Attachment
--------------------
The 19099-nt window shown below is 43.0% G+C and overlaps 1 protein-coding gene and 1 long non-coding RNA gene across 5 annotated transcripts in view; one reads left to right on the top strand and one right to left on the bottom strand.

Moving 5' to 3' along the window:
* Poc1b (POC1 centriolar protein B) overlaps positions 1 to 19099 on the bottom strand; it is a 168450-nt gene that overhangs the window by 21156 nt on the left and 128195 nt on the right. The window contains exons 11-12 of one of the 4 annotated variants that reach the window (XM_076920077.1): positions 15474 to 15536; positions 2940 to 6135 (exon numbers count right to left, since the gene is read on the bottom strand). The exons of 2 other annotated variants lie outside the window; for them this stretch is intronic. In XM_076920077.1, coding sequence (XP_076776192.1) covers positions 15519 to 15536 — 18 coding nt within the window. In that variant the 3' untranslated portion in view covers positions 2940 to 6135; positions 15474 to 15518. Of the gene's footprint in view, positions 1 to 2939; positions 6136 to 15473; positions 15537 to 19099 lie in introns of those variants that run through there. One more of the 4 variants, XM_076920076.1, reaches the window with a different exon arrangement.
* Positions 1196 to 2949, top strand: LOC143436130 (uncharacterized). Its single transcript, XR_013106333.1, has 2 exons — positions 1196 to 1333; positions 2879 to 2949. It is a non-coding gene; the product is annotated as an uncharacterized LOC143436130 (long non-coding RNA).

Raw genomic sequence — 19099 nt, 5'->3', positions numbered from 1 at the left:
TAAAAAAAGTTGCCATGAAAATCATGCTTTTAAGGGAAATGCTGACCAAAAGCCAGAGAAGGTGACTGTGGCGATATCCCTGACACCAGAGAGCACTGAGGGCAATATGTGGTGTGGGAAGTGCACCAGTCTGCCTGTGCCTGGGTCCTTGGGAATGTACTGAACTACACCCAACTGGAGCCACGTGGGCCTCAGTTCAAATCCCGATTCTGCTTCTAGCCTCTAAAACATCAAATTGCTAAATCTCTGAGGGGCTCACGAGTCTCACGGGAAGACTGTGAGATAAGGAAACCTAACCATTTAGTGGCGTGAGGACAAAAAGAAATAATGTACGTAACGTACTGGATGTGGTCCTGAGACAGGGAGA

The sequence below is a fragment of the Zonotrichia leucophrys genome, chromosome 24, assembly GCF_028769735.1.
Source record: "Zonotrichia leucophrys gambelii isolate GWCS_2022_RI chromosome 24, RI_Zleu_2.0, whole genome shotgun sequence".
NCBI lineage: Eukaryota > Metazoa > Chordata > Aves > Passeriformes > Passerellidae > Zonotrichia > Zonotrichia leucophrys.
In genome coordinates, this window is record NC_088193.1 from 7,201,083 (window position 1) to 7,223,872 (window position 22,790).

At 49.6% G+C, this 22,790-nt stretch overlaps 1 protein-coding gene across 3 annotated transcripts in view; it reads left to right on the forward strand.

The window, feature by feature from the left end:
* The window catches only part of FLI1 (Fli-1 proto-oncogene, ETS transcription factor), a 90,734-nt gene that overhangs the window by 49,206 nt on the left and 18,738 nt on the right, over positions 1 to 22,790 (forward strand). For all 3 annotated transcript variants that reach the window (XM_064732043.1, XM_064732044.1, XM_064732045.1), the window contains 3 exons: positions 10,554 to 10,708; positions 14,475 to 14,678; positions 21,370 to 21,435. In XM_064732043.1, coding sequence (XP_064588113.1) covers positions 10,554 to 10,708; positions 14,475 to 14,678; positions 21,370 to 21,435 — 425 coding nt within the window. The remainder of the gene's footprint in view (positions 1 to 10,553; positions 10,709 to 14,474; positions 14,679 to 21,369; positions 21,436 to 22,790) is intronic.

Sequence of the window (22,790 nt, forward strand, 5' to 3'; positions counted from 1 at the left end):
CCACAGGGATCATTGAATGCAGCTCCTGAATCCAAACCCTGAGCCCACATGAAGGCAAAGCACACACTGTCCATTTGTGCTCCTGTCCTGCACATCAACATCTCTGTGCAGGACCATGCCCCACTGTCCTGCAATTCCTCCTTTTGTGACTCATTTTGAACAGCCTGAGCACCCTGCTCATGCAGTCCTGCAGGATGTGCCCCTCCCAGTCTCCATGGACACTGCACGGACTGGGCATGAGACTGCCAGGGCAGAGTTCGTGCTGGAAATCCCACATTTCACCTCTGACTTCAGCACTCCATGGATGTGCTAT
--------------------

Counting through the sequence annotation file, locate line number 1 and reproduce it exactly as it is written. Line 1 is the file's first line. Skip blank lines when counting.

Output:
The 19099-nt window shown below is 43.0% G+C and overlaps 1 protein-coding gene and 1 long non-coding RNA gene across 5 annotated transcripts in view; one reads left to right on the top strand and one right to left on the bottom strand.